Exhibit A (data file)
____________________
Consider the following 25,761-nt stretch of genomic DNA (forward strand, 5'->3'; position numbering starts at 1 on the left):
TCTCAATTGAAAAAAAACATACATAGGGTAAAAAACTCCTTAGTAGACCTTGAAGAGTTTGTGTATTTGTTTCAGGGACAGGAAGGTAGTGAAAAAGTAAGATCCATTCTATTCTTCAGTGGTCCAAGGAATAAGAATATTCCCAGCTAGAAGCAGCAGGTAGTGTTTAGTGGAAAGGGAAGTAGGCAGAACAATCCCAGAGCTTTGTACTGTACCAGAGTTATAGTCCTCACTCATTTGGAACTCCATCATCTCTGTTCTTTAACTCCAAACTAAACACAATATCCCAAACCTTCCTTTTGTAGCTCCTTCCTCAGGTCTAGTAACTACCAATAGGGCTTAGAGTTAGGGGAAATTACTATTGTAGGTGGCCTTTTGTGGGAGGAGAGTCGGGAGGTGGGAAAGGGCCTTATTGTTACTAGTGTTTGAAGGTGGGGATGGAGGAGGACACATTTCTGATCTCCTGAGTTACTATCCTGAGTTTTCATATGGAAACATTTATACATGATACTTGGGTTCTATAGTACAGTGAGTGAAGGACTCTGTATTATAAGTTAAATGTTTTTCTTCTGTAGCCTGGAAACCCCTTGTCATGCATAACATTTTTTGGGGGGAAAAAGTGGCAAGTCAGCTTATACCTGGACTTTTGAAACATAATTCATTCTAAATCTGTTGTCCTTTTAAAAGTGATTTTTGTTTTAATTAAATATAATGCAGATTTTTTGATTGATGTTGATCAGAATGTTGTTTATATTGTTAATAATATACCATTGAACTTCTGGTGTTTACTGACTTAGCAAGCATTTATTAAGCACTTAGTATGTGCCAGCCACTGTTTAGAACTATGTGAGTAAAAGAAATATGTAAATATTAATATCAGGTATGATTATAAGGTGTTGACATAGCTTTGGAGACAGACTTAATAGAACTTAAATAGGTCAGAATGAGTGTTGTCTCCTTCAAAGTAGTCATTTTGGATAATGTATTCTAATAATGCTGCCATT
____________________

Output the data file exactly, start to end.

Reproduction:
Consider the following 25,761-nt stretch of genomic DNA (forward strand, 5'->3'; position numbering starts at 1 on the left):
TCTCAATTGAAAAAAAACATACATAGGGTAAAAAACTCCTTAGTAGACCTTGAAGAGTTTGTGTATTTGTTTCAGGGACAGGAAGGTAGTGAAAAAGTAAGATCCATTCTATTCTTCAGTGGTCCAAGGAATAAGAATATTCCCAGCTAGAAGCAGCAGGTAGTGTTTAGTGGAAAGGGAAGTAGGCAGAACAATCCCAGAGCTTTGTACTGTACCAGAGTTATAGTCCTCACTCATTTGGAACTCCATCATCTCTGTTCTTTAACTCCAAACTAAACACAATATCCCAAACCTTCCTTTTGTAGCTCCTTCCTCAGGTCTAGTAACTACCAATAGGGCTTAGAGTTAGGGGAAATTACTATTGTAGGTGGCCTTTTGTGGGAGGAGAGTCGGGAGGTGGGAAAGGGCCTTATTGTTACTAGTGTTTGAAGGTGGGGATGGAGGAGGACACATTTCTGATCTCCTGAGTTACTATCCTGAGTTTTCATATGGAAACATTTATACATGATACTTGGGTTCTATAGTACAGTGAGTGAAGGACTCTGTATTATAAGTTAAATGTTTTTCTTCTGTAGCCTGGAAACCCCTTGTCATGCATAACATTTTTTGGGGGGAAAAAGTGGCAAGTCAGCTTATACCTGGACTTTTGAAACATAATTCATTCTAAATCTGTTGTCCTTTTAAAAGTGATTTTTGTTTTAATTAAATATAATGCAGATTTTTTGATTGATGTTGATCAGAATGTTGTTTATATTGTTAATAATATACCATTGAACTTCTGGTGTTTACTGACTTAGCAAGCATTTATTAAGCACTTAGTATGTGCCAGCCACTGTTTAGAACTATGTGAGTAAAAGAAATATGTAAATATTAATATCAGGTATGATTATAAGGTGTTGACATAGCTTTGGAGACAGACTTAATAGAACTTAAATAGGTCAGAATGAGTGTTGTCTCCTTCAAAGTAGTCATTTTGGATAATGTATTCTAATAATGCTGCCATT